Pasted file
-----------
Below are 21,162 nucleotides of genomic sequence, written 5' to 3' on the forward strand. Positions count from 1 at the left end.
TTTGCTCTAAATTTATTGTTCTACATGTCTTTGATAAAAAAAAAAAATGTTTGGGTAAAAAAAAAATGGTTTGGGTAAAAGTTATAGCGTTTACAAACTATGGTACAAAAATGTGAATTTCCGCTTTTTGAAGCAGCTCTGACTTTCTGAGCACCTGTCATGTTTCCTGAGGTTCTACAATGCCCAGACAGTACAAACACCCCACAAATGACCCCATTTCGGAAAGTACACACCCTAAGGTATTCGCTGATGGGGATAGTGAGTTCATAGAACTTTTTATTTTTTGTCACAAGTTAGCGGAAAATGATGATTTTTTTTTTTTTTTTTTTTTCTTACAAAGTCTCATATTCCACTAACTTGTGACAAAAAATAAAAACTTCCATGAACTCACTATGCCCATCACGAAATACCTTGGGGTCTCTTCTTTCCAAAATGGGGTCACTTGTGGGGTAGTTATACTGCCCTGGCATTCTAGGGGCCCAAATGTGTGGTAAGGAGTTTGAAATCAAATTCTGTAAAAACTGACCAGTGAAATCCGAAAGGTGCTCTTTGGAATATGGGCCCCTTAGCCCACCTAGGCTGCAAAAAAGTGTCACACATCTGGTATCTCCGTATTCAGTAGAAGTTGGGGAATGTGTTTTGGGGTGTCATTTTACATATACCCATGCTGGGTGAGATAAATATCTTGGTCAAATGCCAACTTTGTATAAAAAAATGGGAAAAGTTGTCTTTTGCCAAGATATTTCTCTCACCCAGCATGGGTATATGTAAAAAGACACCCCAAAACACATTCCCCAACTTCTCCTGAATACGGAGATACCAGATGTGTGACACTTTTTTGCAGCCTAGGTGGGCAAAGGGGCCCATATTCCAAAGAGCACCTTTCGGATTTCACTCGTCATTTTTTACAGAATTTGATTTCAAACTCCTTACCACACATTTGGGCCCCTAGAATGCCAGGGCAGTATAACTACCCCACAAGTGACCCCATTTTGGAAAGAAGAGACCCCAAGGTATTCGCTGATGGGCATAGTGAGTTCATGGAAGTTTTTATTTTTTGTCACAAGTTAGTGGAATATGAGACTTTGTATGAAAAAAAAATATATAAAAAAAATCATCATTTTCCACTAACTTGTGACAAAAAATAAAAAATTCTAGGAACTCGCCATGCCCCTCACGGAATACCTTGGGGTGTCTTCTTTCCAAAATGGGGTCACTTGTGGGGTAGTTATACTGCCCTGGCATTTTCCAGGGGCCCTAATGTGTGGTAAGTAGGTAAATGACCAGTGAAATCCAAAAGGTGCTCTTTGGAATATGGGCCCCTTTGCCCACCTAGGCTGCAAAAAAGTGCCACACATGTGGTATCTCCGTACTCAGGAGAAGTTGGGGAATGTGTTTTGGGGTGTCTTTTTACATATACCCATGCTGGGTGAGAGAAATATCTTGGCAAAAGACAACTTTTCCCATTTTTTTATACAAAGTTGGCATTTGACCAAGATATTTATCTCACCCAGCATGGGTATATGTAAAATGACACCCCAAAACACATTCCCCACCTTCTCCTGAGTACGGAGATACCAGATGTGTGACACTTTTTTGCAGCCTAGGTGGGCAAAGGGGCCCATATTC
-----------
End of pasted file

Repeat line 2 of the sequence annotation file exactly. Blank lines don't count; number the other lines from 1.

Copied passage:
TTTGCTCTAAATTTATTGTTCTACATGTCTTTGATAAAAAAAAAAAATGTTTGGGTAAAAAAAAAATGGTTTGGGTAAAAGTTATAGCGTTTACAAACTATGGTACAAAAATGTGAATTTCCGCTTTTTGAAGCAGCTCTGACTTTCTGAGCACCTGTCATGTTTCCTGAGGTTCTACAATGCCCAGACAGTACAAACACCCCACAAATGACCCCATTTCGGAAAGTACACACCCTAAGGTATTCGCTGATGGGGATAGTGAGTTCATAGAACTTTTTATTTTTTGTCACAAGTTAGCGGAAAATGATGATTTTTTTTTTTTTTTTTTTTTCTTACAAAGTCTCATATTCCACTAACTTGTGACAAAAAATAAAAACTTCCATGAACTCACTATGCCCATCACGAAATACCTTGGGGTCTCTTCTTTCCAAAATGGGGTCACTTGTGGGGTAGTTATACTGCCCTGGCATTCTAGGGGCCCAAATGTGTGGTAAGGAGTTTGAAATCAAATTCTGTAAAAACTGACCAGTGAAATCCGAAAGGTGCTCTTTGGAATATGGGCCCCTTAGCCCACCTAGGCTGCAAAAAAGTGTCACACATCTGGTATCTCCGTATTCAGTAGAAGTTGGGGAATGTGTTTTGGGGTGTCATTTTACATATACCCATGCTGGGTGAGATAAATATCTTGGTCAAATGCCAACTTTGTATAAAAAAATGGGAAAAGTTGTCTTTTGCCAAGATATTTCTCTCACCCAGCATGGGTATATGTAAAAAGACACCCCAAAACACATTCCCCAACTTCTCCTGAATACGGAGATACCAGATGTGTGACACTTTTTTGCAGCCTAGGTGGGCAAAGGGGCCCATATTCCAAAGAGCACCTTTCGGATTTCACTCGTCATTTTTTACAGAATTTGATTTCAAACTCCTTACCACACATTTGGGCCCCTAGAATGCCAGGGCAGTATAACTACCCCACAAGTGACCCCATTTTGGAAAGAAGAGACCCCAAGGTATTCGCTGATGGGCATAGTGAGTTCATGGAAGTTTTTATTTTTTGTCACAAGTTAGTGGAATATGAGACTTTGTATGAAAAAAAAATATATAAAAAAAATCATCATTTTCCACTAACTTGTGACAAAAAATAAAAAATTCTAGGAACTCGCCATGCCCCTCACGGAATACCTTGGGGTGTCTTCTTTCCAAAATGGGGTCACTTGTGGGGTAGTTATACTGCCCTGGCATTTTCCAGGGGCCCTAATGTGTGGTAAGTAGGTAAATGACCAGTGAAATCCAAAAGGTGCTCTTTGGAATATGGGCCCCTTTGCCCACCTAGGCTGCAAAAAAGTGCCACACATGTGGTATCTCCGTACTCAGGAGAAGTTGGGGAATGTGTTTTGGGGTGTCTTTTTACATATACCCATGCTGGGTGAGAGAAATATCTTGGCAAAAGACAACTTTTCCCATTTTTTTATACAAAGTTGGCATTTGACCAAGATATTTATCTCACCCAGCATGGGTATATGTAAAATGACACCCCAAAACACATTCCCCACCTTCTCCTGAGTACGGAGATACCAGATGTGTGACACTTTTTTGCAGCCTAGGTGGGCAAAGGGGCCCATATTC